Rob Hutchison and Reinhard Gabathuler (biOasis Technologies Inc.), Danica Stanimirovic (National Research Council Canada), Brigitte Guérin, Roger Lecomte and David Fortin (Université de Sherbrooke)
$2,573,875 / 3 years
Mr. Hutchison and his team are interested in how drugs can cross the blood-brain barrier to treat brain diseases. The answer lies in the molecular transporters that naturally circulate across the bloodstream and the brain. More precisely, this multidisciplinary team will develop miniaturized human antibodies (10 times smaller than regular antibodies) that will serve as carriers allowing therapeutic agents to cross the blood-brain barrier, akin to a Trojan horse. The team will screen thousands of antibodies to identify those that can effectively cross the barrier and which can also be linked to many different therapeutic molecules. Once merged, the crossing antibody and the selected therapeutic agent form the fusion molecule whose transit will be observed in the brain with new non-invasive imaging methods by positron emission tomography (PET). If this technique proves effective, it will help develop improved drugs for devastating brain disorders.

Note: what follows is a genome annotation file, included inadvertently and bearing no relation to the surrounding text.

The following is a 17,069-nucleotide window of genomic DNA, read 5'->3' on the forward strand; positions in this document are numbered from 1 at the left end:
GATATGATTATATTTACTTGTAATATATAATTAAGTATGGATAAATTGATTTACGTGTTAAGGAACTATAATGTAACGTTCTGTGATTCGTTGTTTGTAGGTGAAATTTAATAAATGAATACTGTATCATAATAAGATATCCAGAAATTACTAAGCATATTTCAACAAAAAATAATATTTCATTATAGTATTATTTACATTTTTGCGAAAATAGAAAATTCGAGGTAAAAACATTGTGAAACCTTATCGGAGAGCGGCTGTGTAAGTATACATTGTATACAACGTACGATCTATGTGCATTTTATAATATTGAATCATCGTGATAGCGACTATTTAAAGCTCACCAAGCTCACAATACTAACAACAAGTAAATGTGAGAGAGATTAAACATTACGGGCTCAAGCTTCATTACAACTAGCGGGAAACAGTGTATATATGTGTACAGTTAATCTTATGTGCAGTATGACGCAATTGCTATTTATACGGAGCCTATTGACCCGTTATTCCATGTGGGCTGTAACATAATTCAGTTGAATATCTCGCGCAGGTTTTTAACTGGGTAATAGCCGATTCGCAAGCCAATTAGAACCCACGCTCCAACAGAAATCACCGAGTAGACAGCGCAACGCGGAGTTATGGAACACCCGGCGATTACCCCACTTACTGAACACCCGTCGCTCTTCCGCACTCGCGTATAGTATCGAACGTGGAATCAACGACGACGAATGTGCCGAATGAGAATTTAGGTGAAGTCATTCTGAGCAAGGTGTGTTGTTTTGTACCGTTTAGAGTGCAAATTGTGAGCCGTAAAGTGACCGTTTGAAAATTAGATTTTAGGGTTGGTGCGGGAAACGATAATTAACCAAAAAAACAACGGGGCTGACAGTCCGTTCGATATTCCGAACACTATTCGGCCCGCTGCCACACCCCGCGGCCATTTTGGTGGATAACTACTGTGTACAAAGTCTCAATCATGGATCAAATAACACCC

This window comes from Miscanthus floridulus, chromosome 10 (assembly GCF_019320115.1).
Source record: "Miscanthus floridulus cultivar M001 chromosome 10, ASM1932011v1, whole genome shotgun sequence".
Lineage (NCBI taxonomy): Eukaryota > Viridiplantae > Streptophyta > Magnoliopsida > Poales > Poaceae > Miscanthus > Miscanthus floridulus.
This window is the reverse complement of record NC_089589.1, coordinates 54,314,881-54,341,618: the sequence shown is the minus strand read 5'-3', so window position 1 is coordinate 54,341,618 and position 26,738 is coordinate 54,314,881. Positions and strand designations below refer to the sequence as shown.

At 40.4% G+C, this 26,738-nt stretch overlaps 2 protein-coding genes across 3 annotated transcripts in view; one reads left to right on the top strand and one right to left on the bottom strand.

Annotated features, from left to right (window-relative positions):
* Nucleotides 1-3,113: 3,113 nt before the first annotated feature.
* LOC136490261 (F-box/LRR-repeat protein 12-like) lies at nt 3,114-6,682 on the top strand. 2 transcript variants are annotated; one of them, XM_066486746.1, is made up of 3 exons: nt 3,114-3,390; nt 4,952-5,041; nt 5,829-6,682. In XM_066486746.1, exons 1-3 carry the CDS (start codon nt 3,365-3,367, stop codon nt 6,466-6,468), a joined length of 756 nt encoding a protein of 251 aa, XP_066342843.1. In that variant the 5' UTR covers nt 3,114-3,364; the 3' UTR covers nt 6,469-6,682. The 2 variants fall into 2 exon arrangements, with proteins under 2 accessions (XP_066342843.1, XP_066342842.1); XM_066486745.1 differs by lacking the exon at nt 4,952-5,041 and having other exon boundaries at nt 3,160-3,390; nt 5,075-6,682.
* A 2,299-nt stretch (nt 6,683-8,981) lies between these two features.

A revolutionary probe for in vivo studies of the brain
Janusz Pawliszyn (University of Waterloo), Dajana Vuckovic (Concordia University) and Clement Hamani (Centre for Addiction and Mental Health)
$995,427 / 3 years